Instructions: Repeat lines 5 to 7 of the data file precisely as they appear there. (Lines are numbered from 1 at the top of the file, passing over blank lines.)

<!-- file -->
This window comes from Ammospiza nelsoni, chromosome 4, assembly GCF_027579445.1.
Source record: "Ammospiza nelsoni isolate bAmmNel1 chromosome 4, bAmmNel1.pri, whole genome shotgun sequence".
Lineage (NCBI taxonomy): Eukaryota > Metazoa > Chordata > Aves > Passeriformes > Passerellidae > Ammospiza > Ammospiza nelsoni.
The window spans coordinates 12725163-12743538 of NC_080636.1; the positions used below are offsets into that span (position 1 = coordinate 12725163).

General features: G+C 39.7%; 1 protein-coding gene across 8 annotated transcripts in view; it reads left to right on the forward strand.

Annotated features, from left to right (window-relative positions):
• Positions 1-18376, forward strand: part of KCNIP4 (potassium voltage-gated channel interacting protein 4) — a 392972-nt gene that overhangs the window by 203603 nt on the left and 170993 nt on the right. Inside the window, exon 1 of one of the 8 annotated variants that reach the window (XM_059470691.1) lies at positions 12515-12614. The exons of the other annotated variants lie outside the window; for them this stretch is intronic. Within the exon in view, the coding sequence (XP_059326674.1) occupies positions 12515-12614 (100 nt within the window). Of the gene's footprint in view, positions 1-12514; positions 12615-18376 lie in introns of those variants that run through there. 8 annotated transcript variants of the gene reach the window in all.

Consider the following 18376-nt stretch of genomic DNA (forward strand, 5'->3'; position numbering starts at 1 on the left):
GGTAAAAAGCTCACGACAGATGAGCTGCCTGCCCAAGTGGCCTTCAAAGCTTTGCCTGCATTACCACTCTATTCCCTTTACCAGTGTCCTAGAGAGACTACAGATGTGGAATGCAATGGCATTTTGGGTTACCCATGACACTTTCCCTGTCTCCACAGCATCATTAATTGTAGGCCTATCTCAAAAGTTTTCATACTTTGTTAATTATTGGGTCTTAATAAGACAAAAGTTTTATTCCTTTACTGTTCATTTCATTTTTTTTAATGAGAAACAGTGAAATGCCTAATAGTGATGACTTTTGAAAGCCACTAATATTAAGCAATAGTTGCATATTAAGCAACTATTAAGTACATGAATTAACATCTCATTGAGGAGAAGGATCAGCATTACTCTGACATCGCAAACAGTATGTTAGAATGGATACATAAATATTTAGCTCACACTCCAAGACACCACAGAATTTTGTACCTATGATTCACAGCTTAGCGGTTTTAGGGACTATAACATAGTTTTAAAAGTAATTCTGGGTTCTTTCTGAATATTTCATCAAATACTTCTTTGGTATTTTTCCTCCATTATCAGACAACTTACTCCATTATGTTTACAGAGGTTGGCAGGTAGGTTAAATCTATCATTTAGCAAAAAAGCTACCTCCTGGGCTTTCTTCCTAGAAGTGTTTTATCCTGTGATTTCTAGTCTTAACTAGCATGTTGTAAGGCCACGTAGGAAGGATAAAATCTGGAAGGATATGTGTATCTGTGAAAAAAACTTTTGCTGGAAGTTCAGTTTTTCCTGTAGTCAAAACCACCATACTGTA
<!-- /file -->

General features: G+C 39.7%; 1 protein-coding gene across 8 annotated transcripts in view; it reads left to right on the forward strand.

Annotated features, from left to right (window-relative positions):
• Positions 1-18376, forward strand: part of KCNIP4 (potassium voltage-gated channel interacting protein 4) — a 392972-nt gene that overhangs the window by 203603 nt on the left and 170993 nt on the right. Inside the window, exon 1 of one of the 8 annotated variants that reach the window (XM_059470691.1) lies at positions 12515-12614. The exons of the other annotated variants lie outside the window; for them this stretch is intronic. Within the exon in view, the coding sequence (XP_059326674.1) occupies positions 12515-12614 (100 nt within the window). Of the gene's footprint in view, positions 1-12514; positions 12615-18376 lie in introns of those variants that run through there. 8 annotated transcript variants of the gene reach the window in all.